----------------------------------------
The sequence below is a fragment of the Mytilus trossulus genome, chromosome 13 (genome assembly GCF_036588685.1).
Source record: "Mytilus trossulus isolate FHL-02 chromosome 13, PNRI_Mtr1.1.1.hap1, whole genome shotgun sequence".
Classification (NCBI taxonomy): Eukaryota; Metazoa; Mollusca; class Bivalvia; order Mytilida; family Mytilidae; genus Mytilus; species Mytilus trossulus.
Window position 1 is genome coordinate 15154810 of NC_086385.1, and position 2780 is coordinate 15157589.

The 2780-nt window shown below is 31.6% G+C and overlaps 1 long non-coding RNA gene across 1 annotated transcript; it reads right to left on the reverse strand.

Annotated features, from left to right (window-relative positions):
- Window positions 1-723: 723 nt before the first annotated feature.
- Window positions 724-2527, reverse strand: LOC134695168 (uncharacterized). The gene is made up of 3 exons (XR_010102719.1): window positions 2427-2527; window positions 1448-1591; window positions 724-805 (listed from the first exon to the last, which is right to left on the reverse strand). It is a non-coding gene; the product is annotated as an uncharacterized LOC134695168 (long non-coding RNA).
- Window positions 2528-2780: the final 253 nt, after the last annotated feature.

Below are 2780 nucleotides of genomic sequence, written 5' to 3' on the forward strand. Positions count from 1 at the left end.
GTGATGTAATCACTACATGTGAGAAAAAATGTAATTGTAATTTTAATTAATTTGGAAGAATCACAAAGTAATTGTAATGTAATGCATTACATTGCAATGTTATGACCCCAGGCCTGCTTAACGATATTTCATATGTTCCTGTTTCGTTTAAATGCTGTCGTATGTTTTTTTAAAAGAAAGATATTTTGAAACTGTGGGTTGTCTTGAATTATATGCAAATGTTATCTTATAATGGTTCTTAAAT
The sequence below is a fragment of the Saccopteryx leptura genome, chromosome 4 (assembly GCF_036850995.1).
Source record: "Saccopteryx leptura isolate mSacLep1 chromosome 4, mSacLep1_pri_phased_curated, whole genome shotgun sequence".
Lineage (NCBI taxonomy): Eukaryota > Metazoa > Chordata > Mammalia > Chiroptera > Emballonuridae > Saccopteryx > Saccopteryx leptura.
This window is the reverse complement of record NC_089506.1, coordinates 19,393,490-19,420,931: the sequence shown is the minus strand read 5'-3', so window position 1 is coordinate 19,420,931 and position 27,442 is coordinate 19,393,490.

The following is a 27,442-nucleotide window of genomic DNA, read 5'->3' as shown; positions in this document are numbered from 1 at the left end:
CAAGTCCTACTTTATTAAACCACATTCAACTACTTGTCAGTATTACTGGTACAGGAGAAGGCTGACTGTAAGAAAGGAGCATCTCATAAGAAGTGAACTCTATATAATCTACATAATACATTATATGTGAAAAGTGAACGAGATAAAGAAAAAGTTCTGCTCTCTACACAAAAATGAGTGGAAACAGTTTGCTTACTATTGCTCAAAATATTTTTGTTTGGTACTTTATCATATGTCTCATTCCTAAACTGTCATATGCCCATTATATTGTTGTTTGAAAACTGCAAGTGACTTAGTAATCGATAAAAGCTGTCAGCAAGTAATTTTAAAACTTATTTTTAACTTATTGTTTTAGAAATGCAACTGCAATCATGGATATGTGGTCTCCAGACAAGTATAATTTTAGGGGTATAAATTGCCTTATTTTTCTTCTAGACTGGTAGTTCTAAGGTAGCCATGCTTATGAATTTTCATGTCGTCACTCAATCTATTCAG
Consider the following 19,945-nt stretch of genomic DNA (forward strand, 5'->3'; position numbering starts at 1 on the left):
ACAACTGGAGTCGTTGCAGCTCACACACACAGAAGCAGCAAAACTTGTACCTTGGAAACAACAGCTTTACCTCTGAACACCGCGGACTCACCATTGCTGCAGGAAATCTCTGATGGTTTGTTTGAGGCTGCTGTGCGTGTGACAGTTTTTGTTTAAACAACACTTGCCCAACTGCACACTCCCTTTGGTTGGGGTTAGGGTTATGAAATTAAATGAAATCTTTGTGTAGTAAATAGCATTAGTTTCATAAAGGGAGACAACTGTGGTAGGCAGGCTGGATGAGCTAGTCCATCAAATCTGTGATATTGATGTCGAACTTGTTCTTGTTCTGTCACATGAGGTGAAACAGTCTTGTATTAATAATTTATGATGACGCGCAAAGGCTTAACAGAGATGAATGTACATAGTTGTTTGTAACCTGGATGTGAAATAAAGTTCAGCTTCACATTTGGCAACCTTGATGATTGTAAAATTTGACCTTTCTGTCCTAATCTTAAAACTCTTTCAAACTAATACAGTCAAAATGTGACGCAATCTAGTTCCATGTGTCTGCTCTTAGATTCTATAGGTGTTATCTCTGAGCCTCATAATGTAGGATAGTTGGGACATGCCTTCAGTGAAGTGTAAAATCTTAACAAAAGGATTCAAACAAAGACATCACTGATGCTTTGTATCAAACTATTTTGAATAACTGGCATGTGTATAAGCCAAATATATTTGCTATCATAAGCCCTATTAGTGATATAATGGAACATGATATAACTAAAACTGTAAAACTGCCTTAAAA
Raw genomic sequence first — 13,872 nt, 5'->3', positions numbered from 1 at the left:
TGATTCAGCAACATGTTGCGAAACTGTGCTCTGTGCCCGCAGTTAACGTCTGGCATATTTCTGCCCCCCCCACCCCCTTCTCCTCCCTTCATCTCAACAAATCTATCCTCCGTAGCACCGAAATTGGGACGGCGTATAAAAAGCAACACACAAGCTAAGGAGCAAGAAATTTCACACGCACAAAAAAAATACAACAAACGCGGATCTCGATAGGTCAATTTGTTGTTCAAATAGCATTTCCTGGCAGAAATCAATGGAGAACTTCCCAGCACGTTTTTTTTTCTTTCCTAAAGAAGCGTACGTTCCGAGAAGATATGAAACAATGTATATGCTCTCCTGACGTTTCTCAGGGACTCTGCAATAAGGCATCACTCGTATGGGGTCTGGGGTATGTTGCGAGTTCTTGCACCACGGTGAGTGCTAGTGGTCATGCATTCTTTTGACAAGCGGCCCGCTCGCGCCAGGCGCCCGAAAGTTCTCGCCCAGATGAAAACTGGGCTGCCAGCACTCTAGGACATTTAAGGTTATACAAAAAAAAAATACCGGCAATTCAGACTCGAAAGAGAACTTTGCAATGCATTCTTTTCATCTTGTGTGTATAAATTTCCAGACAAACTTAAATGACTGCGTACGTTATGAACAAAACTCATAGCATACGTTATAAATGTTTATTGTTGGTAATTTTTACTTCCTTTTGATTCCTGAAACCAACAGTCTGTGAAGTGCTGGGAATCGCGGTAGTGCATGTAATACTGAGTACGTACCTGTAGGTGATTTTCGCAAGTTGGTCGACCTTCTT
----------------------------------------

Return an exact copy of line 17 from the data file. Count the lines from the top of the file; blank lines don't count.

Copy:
CAAGTCCTACTTTATTAAACCACATTCAACTACTTGTCAGTATTACTGGTACAGGAGAAGGCTGACTGTAAGAAAGGAGCATCTCATAAGAAGTGAACTCTATATAATCTACATAATACATTATATGTGAAAAGTGAACGAGATAAAGAAAAAGTTCTGCTCTCTACACAAAAATGAGTGGAAACAGTTTGCTTACTATTGCTCAAAATATTTTTGTTTGGTACTTTATCATATGTCTCATTCCTAAACTGTCATATGCCCATTATATTGTTGTTTGAAAACTGCAAGTGACTTAGTAATCGATAAAAGCTGTCAGCAAGTAATTTTAAAACTTATTTTTAACTTATTGTTTTAGAAATGCAACTGCAATCATGGATATGTGGTCTCCAGACAAGTATAATTTTAGGGGTATAAATTGCCTTATTTTTCTTCTAGACTGGTAGTTCTAAGGTAGCCATGCTTATGAATTTTCATGTCGTCACTCAATCTATTCAG